Owned by a Mr. Dovinson, the Perfecto Engineering Company was based (during the 1970s) in Claymill Road, Barkby Road, Leicester and listed, in their advertising literature, a surprising number of products including: lathes, hand and powered shapers, horizontal, vertical and universal milling machines, tool and cutter grinders, machine vices, milling slides and lathe accessories. Although the lathes and shapers are well known, the tool and cutter grinder is very rare and, to date, only two examples the Company's milling machine have been found. Should you own a Perfecto tool and cutter grinder or milling machine, the writer would be interested to hear from you.
The first Perfecto lathe was one re-branded from the Sheffield maker Portass (or perhaps Zyto), this being replaced, in the late 1940s, by an expensive 4-inch machine which, judging by the numbers surviving, cannot have been a great success. This was followed by the type for which they became better known, a 3.5" x 16" lightly-modified copy of the Myford ML2/4. Despite the handicap of a machine whose design went back to the early 1930s, this model sold well and was a boon to the keen modeller who wanted a new lathe, but could not afford the relatively expensive Myford ML7.
Not dissimilar to the Swedish VLG and Australian Advance copies of the ML4 that were made during the 1950s, the 3.5" x 23" Perfecto was well finished and decently specified with a 9" diameter capacity gap bed, backgear, a robust "A section" V-belt drive, tumble reverse and a T-slotted cross slide. The only obvious weakness was the No. 1 Morse taper tailstock, an exact copy of that used on the first Myford in 1932 - and not even modified (as later Myford versions were) to overcome the terrible weakness of the side adjuster plate. The spindle was bored through 5/8", fitted with a No. 2 Morse taper and had the same thread (11/8" x 12 t.p.i) as a 7 Series Myford.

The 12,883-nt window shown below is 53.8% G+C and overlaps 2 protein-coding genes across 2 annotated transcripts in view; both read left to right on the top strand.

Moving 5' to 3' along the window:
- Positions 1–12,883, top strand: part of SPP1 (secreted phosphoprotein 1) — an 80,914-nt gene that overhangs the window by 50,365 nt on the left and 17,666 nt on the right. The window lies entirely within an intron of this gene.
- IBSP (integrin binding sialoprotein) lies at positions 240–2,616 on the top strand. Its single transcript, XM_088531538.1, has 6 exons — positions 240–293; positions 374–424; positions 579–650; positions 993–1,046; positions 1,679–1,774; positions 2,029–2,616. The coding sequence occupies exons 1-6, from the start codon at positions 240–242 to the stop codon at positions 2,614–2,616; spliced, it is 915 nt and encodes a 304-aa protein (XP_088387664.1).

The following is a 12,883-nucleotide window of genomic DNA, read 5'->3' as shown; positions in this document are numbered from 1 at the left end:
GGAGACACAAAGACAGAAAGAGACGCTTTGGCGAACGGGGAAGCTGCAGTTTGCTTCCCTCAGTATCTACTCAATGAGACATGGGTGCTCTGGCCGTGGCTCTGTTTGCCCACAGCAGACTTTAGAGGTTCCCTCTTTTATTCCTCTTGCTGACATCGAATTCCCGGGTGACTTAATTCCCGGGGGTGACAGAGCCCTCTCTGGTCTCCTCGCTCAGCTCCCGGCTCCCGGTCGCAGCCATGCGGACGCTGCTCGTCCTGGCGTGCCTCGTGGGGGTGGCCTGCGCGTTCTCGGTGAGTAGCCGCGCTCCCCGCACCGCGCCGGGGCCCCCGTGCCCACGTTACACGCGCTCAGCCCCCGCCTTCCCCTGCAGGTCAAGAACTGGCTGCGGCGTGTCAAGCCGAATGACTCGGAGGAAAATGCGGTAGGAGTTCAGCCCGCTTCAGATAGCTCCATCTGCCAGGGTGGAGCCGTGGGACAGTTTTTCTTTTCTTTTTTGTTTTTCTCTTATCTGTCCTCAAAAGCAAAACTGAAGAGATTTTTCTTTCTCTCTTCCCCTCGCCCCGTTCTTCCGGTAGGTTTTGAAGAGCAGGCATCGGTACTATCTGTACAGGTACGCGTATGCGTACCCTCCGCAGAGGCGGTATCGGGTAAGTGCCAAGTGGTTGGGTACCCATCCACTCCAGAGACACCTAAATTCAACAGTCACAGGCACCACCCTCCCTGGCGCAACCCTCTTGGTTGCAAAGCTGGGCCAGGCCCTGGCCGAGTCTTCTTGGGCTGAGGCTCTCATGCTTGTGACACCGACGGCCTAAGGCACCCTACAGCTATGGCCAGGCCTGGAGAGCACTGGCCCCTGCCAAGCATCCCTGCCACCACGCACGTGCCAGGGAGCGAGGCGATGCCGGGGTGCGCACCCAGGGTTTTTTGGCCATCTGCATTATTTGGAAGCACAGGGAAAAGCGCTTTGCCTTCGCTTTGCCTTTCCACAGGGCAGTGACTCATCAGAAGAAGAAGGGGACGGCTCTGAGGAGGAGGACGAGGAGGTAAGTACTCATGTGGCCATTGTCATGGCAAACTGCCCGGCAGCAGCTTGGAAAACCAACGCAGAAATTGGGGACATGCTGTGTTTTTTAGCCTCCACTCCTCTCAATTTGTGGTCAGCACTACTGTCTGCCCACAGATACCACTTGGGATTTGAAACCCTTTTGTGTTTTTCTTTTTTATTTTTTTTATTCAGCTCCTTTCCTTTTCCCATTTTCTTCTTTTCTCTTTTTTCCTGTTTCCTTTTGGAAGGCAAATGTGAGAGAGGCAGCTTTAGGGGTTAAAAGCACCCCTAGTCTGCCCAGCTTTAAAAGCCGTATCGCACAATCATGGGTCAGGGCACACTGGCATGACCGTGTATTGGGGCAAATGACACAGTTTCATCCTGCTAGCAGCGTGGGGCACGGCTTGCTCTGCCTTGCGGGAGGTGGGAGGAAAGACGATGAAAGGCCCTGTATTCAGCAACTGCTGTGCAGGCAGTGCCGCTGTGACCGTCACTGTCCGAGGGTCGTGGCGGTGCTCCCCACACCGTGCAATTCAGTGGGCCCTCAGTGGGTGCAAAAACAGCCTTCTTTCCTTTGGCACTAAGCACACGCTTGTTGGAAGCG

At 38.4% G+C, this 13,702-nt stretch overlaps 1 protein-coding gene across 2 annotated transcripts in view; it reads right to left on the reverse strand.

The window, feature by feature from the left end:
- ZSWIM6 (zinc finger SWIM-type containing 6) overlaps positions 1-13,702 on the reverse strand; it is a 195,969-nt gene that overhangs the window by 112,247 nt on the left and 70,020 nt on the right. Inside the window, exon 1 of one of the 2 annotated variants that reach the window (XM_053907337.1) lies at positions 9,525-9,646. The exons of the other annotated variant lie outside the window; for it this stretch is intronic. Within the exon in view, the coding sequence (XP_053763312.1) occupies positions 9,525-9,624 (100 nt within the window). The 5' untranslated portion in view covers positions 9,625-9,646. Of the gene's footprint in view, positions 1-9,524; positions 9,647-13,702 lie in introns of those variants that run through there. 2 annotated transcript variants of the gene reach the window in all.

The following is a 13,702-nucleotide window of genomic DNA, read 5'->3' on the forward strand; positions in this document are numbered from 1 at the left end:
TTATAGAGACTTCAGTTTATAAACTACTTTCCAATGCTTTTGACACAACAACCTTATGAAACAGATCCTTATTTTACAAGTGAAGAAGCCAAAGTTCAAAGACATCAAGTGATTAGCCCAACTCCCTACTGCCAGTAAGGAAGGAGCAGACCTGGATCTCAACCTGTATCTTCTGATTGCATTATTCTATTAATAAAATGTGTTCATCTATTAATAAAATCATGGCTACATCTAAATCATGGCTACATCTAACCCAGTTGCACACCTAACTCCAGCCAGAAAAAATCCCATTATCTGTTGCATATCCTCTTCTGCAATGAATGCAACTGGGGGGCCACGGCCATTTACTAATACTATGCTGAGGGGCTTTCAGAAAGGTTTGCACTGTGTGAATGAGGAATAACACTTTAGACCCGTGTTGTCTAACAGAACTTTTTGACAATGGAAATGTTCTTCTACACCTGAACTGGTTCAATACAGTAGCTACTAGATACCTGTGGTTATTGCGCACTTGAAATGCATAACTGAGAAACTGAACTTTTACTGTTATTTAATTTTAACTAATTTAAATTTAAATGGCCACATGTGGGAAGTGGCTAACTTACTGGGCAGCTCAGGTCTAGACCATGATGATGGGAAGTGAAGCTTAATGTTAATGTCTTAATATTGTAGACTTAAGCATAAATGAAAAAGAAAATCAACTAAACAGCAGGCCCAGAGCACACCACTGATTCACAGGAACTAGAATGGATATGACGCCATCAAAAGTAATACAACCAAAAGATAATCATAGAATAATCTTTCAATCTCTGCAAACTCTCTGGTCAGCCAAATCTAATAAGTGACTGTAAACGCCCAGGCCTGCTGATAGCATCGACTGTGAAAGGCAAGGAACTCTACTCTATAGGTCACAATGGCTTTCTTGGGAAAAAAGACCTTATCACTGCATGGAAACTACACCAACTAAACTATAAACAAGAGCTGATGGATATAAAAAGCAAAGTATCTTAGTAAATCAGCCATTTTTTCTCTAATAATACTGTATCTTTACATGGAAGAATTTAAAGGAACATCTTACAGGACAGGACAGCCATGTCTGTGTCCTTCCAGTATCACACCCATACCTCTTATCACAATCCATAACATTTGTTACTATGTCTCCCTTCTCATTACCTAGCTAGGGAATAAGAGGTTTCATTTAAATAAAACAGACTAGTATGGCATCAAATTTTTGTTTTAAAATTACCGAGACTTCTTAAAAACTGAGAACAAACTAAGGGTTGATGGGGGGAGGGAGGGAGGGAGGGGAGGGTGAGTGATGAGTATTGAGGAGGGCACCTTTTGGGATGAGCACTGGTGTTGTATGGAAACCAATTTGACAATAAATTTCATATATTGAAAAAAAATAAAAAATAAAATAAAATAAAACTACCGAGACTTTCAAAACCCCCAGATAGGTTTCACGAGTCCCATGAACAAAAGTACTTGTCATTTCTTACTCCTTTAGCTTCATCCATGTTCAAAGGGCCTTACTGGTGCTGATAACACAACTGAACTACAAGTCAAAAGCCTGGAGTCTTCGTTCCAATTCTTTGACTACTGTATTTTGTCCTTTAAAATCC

Countershafts varied in design with the first featuring the ingenious use of a curved steel bar formed as a cantilever unit while later types were more rigid, and used conventional cast-iron uprights. Spindle speeds, though they varied slightly over the years, were generally in the order of: 45, 90 and 180 r.p.m. in backgear and 260, 475 and 1050 r.p.m. in open belt drive.
Standard equipment for the lathe included eleven changewheels for screwcutting: 2 x 20t, and one each of 25t, 30t, 35t, 40t, 45t, 50t, 55t, 60t and 65t. A complete range of accessories was also available and, because the machine could be specified in various basic forms, the impecunious amateur could save even more money by adding refinements later or making his own adaptations or modifications. The last version of the lathe, made in the early 1980s, had a roller bearing headstock and more complete guarding over the drive belts and changewheels; however, despite these improvements very few were sold and that particular model is rare. The standard lathe was 32" long, about 22" wide with the standard countershaft unit and motor - and weighed about 140 lbs..